Although a quite new form of weight loss surgery, laparoscopic gastric banding (and in particular the use of the adjustable lap band approved for use in the United States in 2001) is growing rapidly in popularity due in part to its relatively low level of risk and post-operative complication.
In many circles this is giving rise to the view that laparoscopic gastric banding is a simple procedure which can be chosen without too much forethought. Nothing could be further from the truth.
Despite what some people may like you to believe, laparoscopic gastric banding is major surgery and, while it may well be safer than many other forms of surgery, it still carries a number of risks and complications which need to be fully understood and considered before any decision to have surgery is made.
The risks and complications (in addition to the general risks associated with any form of major surgery) can be divided into four main groups:
- Band Specific Risks. Laparoscopic gastric banding involves the placement of a band around the upper section of the stomach and, in the case of adjustable banding, the placement of an access port just under the skin through which the restriction produced by the band can be adjusted, together with a length of tubing joining the access port and the band. Problems with the band assembly can include slippage of the band, erosion of the band into the stomach wall, mechanical malfunction (leakage from the inner inflatable ring, access port or tubing), displacement of the access port or pain in the area around the access port. In addition some patients may experience an allergic reaction to the material of the band assembly itself.
- Laparoscopic Risks. Laparoscopy can sometimes result in electrical burns causing perforation to organs within the abdomen and to peritonitis. Patients may also react to the gas needed to inflate the stomach for surgery, particularly where the patient already suffers from a pulmonary disorder. Scar tissue from previous abdominal surgery can also pose a risk.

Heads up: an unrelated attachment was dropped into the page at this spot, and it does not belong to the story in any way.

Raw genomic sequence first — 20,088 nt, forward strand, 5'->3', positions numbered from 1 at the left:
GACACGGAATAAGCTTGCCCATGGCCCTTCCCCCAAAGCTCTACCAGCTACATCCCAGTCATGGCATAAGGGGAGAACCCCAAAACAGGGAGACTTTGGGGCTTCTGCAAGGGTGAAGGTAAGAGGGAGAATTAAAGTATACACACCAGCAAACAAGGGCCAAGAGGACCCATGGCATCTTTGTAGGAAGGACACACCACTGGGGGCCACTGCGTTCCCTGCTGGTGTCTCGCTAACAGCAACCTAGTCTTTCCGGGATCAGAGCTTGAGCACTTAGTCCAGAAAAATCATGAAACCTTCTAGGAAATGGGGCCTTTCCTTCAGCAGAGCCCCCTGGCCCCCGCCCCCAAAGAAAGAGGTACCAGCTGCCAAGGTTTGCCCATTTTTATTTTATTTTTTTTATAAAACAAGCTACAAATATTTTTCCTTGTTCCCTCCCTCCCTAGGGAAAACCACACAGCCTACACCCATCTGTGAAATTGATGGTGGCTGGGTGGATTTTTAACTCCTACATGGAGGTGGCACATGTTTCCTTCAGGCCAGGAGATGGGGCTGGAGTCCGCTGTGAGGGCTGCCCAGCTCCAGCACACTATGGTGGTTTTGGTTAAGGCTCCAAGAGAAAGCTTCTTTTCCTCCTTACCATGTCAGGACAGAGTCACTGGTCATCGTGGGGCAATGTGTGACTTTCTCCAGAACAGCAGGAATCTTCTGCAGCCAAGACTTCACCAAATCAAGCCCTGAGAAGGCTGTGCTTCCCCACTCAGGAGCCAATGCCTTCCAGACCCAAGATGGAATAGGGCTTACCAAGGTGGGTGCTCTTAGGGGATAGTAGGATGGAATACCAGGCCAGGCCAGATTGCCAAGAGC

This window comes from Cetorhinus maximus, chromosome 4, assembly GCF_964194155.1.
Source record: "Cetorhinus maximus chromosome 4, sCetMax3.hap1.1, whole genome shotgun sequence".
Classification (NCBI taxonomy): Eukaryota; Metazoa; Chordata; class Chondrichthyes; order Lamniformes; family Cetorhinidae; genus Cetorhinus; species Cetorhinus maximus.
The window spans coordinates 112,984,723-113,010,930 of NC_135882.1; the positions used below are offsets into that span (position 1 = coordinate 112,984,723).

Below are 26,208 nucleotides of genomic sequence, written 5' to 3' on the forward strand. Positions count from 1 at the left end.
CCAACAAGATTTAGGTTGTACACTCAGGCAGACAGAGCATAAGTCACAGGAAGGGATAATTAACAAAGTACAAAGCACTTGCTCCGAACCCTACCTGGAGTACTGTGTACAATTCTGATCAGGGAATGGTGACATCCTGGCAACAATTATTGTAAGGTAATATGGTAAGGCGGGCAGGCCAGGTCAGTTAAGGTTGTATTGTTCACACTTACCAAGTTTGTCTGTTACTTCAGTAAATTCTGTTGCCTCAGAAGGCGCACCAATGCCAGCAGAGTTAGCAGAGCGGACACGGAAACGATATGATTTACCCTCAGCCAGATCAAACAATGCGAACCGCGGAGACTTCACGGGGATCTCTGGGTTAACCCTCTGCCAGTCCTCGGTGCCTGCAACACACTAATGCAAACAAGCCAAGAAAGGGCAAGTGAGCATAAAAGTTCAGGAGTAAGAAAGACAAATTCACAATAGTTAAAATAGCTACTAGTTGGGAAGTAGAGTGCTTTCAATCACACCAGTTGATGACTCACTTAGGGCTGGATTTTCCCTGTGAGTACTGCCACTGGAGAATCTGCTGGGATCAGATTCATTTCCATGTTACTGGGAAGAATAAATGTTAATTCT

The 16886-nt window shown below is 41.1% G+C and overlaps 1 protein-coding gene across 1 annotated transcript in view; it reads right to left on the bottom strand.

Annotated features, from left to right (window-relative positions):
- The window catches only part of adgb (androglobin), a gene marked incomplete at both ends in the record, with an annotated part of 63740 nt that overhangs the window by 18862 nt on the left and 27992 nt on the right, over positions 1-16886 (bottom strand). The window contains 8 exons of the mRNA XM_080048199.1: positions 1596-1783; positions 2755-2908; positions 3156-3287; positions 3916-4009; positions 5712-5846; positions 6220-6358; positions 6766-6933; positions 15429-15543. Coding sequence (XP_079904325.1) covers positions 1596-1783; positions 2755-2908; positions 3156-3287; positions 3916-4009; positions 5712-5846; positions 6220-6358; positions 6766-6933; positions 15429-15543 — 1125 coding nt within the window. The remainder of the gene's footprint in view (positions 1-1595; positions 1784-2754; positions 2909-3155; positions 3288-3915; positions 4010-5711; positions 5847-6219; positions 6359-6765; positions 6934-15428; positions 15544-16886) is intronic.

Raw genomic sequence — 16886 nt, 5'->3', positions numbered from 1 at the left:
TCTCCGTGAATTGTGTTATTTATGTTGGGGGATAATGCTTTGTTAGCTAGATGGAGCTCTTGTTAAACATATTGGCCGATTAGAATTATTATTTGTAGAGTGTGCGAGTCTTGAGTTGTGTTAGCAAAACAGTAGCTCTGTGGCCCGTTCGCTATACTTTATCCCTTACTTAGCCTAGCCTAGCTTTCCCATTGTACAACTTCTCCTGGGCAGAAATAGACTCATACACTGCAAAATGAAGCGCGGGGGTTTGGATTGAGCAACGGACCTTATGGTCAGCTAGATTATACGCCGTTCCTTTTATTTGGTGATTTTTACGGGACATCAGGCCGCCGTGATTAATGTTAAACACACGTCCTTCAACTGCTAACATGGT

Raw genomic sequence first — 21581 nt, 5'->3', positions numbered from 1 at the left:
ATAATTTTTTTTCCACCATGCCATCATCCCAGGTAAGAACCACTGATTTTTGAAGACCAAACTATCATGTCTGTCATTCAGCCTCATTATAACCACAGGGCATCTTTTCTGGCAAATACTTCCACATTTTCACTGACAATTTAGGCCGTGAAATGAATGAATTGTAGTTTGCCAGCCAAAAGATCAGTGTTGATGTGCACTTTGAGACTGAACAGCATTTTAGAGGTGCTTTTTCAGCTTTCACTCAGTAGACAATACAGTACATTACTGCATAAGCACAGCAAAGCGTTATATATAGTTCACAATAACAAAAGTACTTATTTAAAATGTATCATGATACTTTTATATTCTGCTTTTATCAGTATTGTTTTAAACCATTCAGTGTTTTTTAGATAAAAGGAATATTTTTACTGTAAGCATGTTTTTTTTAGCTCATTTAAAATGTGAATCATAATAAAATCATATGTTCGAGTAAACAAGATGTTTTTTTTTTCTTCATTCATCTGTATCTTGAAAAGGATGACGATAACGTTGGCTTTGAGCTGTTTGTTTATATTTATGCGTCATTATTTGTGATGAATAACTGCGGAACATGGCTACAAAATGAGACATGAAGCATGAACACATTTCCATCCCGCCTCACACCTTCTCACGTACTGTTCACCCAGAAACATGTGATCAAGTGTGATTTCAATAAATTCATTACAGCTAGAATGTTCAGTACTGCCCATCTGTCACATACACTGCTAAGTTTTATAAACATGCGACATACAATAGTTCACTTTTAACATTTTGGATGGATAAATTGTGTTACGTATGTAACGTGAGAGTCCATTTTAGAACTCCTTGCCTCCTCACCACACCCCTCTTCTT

- Digestive Problems. Laparoscopic gastric banding can give rise to a variety of digestive problems which will range from the quite mild to the very severe and can include nausea and vomiting, regurgitation, difficulty swallowing, blockage of the passage between the two sections of the stomach, constipation and diarrhea.
- General Complication. Finally, there is a long list of general problems reported by laparoscopic gastric banding patients including abdominal pain, chest pain, pain at the site of the operation incisions, fever, infection, hernia, gastritis, pancreatitis, flatulence, belching, esophageal ulcers, hematemsis, dyspepsia and dehydration.
All of these risks must of course be viewed in context and, for the vast majority of people suffering from morbid obesity, the benefits of laparoscopic gastric banding will be considered to outweigh the risks. Nevertheless, these risks are very real and should be discussed in detail with your surgeon before you reach any decision.